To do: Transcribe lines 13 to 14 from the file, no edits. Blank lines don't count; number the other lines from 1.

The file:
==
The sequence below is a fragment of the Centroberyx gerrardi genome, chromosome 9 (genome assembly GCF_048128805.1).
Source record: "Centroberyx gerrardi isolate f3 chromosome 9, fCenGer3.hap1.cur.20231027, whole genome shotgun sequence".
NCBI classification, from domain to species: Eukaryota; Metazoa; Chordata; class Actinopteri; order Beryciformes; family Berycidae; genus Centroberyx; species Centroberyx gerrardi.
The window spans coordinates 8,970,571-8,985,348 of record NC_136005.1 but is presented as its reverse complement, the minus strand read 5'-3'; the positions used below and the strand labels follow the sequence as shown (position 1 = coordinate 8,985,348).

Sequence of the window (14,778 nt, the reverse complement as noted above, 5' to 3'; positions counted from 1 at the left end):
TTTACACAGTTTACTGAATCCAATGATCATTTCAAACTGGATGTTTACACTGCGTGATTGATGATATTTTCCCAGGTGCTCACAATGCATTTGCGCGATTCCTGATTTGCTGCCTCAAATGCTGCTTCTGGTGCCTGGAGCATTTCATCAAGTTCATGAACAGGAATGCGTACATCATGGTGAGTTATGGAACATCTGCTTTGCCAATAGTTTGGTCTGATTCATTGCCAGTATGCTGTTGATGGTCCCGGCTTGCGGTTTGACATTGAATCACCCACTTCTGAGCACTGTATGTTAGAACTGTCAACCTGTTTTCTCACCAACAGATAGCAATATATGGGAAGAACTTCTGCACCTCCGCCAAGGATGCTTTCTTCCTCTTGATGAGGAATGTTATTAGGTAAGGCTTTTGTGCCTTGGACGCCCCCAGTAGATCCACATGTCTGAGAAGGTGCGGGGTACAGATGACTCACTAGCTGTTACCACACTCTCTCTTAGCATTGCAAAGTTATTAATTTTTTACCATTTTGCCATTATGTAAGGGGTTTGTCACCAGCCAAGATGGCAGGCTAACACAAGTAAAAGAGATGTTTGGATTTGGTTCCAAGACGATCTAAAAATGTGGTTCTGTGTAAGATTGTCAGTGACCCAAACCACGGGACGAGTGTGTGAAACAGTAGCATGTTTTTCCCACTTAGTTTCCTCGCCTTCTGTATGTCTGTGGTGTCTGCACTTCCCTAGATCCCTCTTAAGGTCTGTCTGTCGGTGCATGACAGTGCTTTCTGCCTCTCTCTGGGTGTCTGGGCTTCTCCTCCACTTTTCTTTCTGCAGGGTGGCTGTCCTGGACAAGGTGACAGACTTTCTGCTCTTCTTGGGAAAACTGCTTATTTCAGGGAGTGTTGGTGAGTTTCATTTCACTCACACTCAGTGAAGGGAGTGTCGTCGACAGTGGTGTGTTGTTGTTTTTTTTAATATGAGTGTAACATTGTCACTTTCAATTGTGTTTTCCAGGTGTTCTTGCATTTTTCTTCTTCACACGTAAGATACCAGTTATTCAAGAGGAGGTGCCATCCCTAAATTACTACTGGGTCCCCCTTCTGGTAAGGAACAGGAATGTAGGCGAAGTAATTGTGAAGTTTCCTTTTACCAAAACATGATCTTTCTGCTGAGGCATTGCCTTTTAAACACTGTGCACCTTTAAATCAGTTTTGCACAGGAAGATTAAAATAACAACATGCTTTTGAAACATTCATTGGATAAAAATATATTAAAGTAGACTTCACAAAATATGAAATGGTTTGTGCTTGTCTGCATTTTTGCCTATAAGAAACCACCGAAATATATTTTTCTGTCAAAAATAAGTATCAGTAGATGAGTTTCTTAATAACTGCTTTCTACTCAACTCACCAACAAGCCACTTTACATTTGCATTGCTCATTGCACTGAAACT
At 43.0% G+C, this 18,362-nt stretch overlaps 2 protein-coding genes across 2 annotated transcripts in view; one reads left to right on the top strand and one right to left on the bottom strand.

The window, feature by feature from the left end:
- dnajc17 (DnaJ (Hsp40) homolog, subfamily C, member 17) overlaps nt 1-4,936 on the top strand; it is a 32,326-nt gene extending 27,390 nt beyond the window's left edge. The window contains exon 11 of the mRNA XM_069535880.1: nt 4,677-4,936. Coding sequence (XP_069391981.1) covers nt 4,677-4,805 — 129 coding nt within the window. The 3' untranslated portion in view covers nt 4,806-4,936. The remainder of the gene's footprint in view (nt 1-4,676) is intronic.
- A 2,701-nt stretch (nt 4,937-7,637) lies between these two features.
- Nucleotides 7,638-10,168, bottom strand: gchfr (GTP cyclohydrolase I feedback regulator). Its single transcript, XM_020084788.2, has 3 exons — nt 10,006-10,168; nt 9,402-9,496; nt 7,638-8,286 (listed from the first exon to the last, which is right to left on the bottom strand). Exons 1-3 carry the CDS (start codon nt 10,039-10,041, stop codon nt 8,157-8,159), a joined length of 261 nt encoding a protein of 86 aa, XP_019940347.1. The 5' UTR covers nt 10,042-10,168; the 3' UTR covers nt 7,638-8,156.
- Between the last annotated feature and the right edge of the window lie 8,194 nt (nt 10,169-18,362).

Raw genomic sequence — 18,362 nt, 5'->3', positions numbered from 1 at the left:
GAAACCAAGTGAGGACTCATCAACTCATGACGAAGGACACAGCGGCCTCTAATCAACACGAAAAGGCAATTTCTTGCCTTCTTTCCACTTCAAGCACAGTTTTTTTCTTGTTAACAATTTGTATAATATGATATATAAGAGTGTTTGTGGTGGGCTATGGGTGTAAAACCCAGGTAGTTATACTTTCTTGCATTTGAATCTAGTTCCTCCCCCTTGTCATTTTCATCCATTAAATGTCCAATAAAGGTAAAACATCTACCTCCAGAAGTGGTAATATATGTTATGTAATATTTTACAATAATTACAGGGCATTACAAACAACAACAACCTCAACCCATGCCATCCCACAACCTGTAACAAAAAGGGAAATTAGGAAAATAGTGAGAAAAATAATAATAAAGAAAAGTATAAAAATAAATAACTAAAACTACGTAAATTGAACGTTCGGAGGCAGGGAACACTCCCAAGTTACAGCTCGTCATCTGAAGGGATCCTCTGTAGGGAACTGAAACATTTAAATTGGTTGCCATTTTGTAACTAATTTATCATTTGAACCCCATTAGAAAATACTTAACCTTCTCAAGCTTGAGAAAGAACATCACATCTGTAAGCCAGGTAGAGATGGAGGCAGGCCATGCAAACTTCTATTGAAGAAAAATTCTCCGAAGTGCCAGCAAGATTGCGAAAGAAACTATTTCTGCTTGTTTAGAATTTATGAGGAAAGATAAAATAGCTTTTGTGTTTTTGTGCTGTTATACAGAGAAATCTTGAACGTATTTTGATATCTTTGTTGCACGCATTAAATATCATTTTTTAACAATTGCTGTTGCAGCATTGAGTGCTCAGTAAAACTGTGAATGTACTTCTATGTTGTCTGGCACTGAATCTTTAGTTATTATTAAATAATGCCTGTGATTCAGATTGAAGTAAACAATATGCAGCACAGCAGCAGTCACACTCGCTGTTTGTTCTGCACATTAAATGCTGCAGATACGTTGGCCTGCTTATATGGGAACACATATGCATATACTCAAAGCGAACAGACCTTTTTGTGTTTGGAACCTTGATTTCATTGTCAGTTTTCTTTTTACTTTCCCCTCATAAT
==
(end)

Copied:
Raw genomic sequence — 18,362 nt, 5'->3', positions numbered from 1 at the left:
GAAACCAAGTGAGGACTCATCAACTCATGACGAAGGACACAGCGGCCTCTAATCAACACGAAAAGGCAATTTCTTGCCTTCTTTCCACTTCAAGCACAGTTTTTTTCTTGTTAACAATTTGTATAATATGATATATAAGAGTGTTTGTGGTGGGCTATGGGTGTAAAACCCAGGTAGTTATACTTTCTTGCATTTGAATCTAGTTCCTCCCCCTTGTCATTTTCATCCATTAAATGTCCAATAAAGGTAAAACATCTACCTCCAGAAGTGGTAATATATGTTATGTAATATTTTACAATAATTACAGGGCATTACAAACAACAACAACCTCAACCCATGCCATCCCACAACCTGTAACAAAAAGGGAAATTAGGAAAATAGTGAGAAAAATAATAATAAAGAAAAGTATAAAAATAAATAACTAAAACTACGTAAATTGAACGTTCGGAGGCAGGGAACACTCCCAAGTTACAGCTCGTCATCTGAAGGGATCCTCTGTAGGGAACTGAAACATTTAAATTGGTTGCCATTTTGTAACTAATTTATCATTTGAACCCCATTAGAAAATACTTAACCTTCTCAAGCTTGAGAAAGAACATCACATCTGTAAGCCAGGTAGAGATGGAGGCAGGCCATGCAAACTTCTATTGAAGAAAAATTCTCCGAAGTGCCAGCAAGATTGCGAAAGAAACTATTTCTGCTTGTTTAGAATTTATGAGGAAAGATAAAATAGCTTTTGTGTTTTTGTGCTGTTATACAGAGAAATCTTGAACGTATTTTGATATCTTTGTTGCACGCATTAAATATCATTTTTTAACAATTGCTGTTGCAGCATTGAGTGCTCAGTAAAACTGTGAATGTACTTCTATGTTGTCTGGCACTGAATCTTTAGTTATTATTAAATAATGCCTGTGATTCAGATTGAAGTAAACAATATGCAGCACAGCAGCAGTCACACTCGCTGTTTGTTCTGCACATTAAATGCTGCAGATACGTTGGCCTGCTTATATGGGAACACATATGCATATACTCAAAGCGAACAGACCTTTTTGTGTTTGGAACCTTGATTTCATTGTCAGTTTTCTTTTTACTTTCCCCTCATAAT